There is much more to nutritionally packed potatoes than just calories. They have 2.5 grams of dietary fiber per potato. Potatoes are very high in vitamin C, most B vitamins, potassium and other minerals. Just as important are the recognized health hazards you are avoiding with potatoes like sodium, cholesterol, and fat. Of the calories from potatoes, only 1% comes from fat, and these few fats are mostly the kind that we need, called essential fats.
One important reason people think of potatoes as fattening and unhealthy is all the toppings poured over them, like high-fat gravies, bacon bits, cheese, sour cream, and butter. Fortunately, there are healthy (no-cholesterol, low-fat) toppings that you can choose like chives, salsas, tofu, low-fat salad dressings, soups, chilies, marinara, and bean sauces.
Don’t confuse baked or boiled potatoes with American’s favorite forms of potatoes: French fries and potato chips.
Cooking a nutritious food like potatoes in oil increases the percentage of fat from 1% to 36% for French fries, and up to 58% for potato chips. Often the fats used for cooking the potatoes are the most damaging forms: saturated and hydrogenated fats – linked closely with heart disease and cancer.
There is no cholesterol in a potato and insignificant amounts of cholesterol-raising saturated fats. People in New Guinea living on diets consisting almost entirely of sweet potato tubers (with an even greater percentage of carbohydrate calories than white potatoes) and leaves have cholesterol levels on the average of 108 mg/dl.5 (Cholesterol levels below 150 mg/dl are associated with immunity from heart disease.) Heart disease is unknown in these people on their sweet potato diet. In animal experiments potatoes have been shown to have a particularly potent cholesterol-lowering effect.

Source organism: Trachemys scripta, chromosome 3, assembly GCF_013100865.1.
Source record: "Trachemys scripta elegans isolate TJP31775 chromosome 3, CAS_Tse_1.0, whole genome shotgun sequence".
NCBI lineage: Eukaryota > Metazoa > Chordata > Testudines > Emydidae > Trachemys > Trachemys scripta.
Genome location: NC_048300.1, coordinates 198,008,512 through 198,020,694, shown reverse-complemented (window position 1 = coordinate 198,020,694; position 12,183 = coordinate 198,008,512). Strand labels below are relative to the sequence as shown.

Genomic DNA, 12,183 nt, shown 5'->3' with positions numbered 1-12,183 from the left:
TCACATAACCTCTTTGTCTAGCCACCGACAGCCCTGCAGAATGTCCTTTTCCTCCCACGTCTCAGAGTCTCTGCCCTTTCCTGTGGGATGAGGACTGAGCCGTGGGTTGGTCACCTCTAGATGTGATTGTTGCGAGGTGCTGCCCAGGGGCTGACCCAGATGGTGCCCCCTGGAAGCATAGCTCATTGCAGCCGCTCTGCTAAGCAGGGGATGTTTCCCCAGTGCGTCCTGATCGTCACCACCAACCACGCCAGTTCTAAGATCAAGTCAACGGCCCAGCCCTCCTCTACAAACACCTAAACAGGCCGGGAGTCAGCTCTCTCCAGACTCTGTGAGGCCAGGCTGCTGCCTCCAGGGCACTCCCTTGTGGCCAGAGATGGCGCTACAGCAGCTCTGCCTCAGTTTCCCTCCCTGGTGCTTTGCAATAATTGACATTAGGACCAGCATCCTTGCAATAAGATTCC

Potatoes can provide complete nutrition for children and adults. Many populations, for example, people in rural populations of Poland and Russia at the turn of the 19th century, have lived in very good health doing extremely hard work with the white potato serving as their primary source of nutrition.
One landmark experiment carried out in 1925 on two healthy adults, a man 25 years old and a woman 28 years old, had them live on a diet primarily of white potatoes for 6 months. The report stated, “They did not tire of the uniform potato diet and there was no craving for change.” Even though they were both physically active (especially the man) they were described as, “in good health on a diet in which the nitrogen (protein) was practically solely derived from the potato.”
One 5-ounce baked potato has about 140 calories.
Potatoes are at the bottom of the list of calorie dense foods, at one calorie per gram. By comparison, sugar, cheese, and beef are about 4 calories per gram and vegetable oils are 9 calories per gram.
The Fat You Eat Is the Fat You Wear. Potatoes are 1% fat – so there are virtually no fat calories to wear. By comparison, beef and cheese can be 70% fat and butter is 100% fat.
One of the strongest risk factors for heart disease is excess body fat. Therefore, any expert who says potatoes will lead to diabetes or obesity is ignoring the bulk of the scientific and nutrition literature. And they are ignoring an observation anyone can make: People living on diets high in starch like the Japanese and Okinawans are trim, young, and active people with very low rates of diabetes.